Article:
Asia Pacific hotel sector 2019: Let the good times roll but headwinds prevail
Published on December 10, 2018
The travel industry looks set to close the year on a high note, thanks in part to the insatiable wanderlust and bounce-back in corporate demand. Tourism arrivals to the Asia Pacific region are expected to grow by 6.0% year-on-year in 2018, continuing a steady period of growth witnessed since 2010, as the middle-income population continues to soar across the region.
The growth momentum is expected to spill over into 2019, rising at a pace of circa 4.5% with tourism arrivals in the region reaching record levels. Growth continues to be mainly driven by China and India with the latter set to expand as its Gross Domestic Product per capita improves along with its robust economic growth.
Revenue per available room (RevPAR) growth in the region is closely correlated to that of economic performance in Emerging and Developing Asia. This highlights the importance of intra-regional and domestic tourism to destinations, the latter of which is sometimes overlooked.
According to STR, RevPAR (in US dollar terms) across Asia Pacific improved by a robust 5.7% year to date August 2018, with China, Indonesia, Thailand and Vietnam being the main drivers. Myanmar and Taiwan were the worst performing markets.
On average, in 2019, we expect RevPAR growth to continue to be impacted by foreign currency movements, together with economic performance and consumer confidence in key source markets. As such, our forecast for RevPAR growth in 2019 is circa 3.5% year-on-year.
As in 2018, continued improvements in low cost airlift and accessibility, together with the improving quality of room stock, especially in emerging destinations should continue to provide a platform for those destinations to attract much needed visitation. This will be supported over the longer term by improved infrastructure over the next few years with five major airport expansions scheduled to come on line including Changi T5, Beijing Daxing, Incheon, Bangkok, Hong Kong and Chengdu.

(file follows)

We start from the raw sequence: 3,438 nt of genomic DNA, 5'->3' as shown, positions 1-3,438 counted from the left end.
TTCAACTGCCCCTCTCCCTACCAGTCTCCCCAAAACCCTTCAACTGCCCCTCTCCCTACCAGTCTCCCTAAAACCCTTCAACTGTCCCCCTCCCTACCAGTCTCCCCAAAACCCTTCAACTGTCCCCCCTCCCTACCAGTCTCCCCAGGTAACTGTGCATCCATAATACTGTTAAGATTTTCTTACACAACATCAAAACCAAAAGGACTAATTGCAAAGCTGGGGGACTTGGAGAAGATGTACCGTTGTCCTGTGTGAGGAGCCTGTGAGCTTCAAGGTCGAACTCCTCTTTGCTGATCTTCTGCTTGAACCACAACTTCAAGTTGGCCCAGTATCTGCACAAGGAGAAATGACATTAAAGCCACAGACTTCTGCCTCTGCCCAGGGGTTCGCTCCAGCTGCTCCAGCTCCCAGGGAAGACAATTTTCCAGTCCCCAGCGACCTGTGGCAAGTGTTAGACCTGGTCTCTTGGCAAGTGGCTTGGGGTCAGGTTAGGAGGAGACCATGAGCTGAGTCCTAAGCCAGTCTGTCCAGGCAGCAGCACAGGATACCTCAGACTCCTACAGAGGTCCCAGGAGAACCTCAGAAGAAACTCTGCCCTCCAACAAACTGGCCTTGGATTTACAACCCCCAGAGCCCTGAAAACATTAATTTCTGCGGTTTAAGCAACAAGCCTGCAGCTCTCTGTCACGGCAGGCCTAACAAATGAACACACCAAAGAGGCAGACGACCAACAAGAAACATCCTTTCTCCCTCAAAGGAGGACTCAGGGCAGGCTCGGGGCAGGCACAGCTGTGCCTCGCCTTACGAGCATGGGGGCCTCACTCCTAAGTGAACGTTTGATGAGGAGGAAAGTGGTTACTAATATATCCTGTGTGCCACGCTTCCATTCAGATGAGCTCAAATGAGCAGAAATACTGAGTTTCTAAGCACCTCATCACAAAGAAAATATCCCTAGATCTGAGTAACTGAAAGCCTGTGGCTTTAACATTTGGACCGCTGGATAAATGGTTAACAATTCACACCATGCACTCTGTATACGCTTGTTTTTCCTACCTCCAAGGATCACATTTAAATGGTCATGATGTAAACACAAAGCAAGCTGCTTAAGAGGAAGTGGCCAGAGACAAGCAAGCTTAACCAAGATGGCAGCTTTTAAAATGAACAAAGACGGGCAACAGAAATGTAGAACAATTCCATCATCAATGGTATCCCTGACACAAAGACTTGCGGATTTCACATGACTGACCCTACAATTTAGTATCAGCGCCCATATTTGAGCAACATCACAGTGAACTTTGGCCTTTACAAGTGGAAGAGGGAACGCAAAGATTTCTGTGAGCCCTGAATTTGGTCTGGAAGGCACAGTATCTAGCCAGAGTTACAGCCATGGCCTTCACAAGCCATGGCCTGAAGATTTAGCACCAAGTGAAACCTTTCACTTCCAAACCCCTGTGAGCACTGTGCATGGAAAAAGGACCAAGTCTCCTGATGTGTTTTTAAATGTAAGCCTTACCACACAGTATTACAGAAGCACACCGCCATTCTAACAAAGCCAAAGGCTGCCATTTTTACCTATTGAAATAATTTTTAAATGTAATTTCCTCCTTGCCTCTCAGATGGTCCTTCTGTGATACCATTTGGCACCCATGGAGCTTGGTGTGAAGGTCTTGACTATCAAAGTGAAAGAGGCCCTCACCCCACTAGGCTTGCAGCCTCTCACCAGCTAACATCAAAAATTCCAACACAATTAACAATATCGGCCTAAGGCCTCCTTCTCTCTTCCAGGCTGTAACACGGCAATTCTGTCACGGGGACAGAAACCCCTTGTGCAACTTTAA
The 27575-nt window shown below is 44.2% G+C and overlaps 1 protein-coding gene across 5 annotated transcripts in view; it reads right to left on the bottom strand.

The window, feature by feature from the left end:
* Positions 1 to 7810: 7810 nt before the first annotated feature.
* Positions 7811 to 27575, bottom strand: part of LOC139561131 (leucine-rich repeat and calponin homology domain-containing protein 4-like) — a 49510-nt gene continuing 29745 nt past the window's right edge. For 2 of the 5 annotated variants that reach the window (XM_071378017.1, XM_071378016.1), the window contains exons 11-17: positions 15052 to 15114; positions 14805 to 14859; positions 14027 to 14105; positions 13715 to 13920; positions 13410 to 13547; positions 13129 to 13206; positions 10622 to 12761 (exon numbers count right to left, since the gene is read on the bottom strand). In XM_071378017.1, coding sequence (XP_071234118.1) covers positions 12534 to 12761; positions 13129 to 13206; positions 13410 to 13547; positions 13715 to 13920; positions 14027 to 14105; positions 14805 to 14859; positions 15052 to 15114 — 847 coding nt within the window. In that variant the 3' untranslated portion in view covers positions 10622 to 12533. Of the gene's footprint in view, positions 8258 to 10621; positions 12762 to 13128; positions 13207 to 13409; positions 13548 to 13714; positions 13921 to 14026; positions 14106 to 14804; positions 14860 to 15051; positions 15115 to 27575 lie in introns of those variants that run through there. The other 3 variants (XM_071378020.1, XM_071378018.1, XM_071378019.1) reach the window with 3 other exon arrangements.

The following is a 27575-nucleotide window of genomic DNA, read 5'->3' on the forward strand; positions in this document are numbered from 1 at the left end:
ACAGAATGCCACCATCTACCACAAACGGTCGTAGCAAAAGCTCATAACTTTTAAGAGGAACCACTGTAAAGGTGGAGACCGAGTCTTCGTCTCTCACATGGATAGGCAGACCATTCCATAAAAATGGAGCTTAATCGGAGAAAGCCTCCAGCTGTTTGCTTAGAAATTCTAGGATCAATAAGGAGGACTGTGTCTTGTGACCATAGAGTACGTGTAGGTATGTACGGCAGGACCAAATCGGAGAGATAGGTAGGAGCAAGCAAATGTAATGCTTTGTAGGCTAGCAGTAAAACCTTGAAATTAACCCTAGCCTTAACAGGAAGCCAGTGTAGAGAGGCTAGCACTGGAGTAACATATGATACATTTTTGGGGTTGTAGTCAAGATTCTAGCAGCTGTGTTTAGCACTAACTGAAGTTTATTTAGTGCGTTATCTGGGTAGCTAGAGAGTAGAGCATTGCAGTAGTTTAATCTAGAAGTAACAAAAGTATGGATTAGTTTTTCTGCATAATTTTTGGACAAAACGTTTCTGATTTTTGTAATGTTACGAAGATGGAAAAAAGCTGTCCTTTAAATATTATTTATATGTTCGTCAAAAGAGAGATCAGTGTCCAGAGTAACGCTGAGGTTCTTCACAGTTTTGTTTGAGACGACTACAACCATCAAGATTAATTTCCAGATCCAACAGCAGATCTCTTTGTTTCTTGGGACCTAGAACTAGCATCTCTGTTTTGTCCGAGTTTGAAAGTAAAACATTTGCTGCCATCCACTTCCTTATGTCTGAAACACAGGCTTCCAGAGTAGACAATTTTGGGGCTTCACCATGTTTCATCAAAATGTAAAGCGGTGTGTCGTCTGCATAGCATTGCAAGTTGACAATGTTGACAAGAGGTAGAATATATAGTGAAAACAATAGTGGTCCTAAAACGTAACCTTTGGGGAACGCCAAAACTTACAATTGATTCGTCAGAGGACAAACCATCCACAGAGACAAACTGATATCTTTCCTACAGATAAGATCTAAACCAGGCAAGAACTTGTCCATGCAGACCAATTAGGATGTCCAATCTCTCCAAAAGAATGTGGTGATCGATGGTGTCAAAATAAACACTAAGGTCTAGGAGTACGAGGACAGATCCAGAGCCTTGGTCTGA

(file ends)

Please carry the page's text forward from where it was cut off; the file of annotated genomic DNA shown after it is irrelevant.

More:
Rail links and public transport improvements are also set to enhance the visitor experience in some destinations such as the newly opened high-speed rail (HSR) links between Hong Kong and Mainland China, and the Brunei and Malaysia link bridge.
Geo-political risks, trade and the impact on foreign currency movements, pipeline absorption and a pickup in investment in the sector are likely to be the key themes. Having said that, we do expect some bounce back in performances in destinations such as Seoul and Osaka, both of which experienced a challenging 2018.
Recent escalation in the trade war and political impasse between the USA and China is likely to weigh to some degree on business and consumer confidence, thereby tempering demand growth especially if this gets even worse over the medium term.
However, intra-Asia travel and growing domestic markets in the larger destinations across Asia, is likely to continue to underpin demand in the region. On that note, a reminder that hoteliers and their marketing teams should be considering spending more of their budgets on their largest source markets, that is Asian and domestic markets.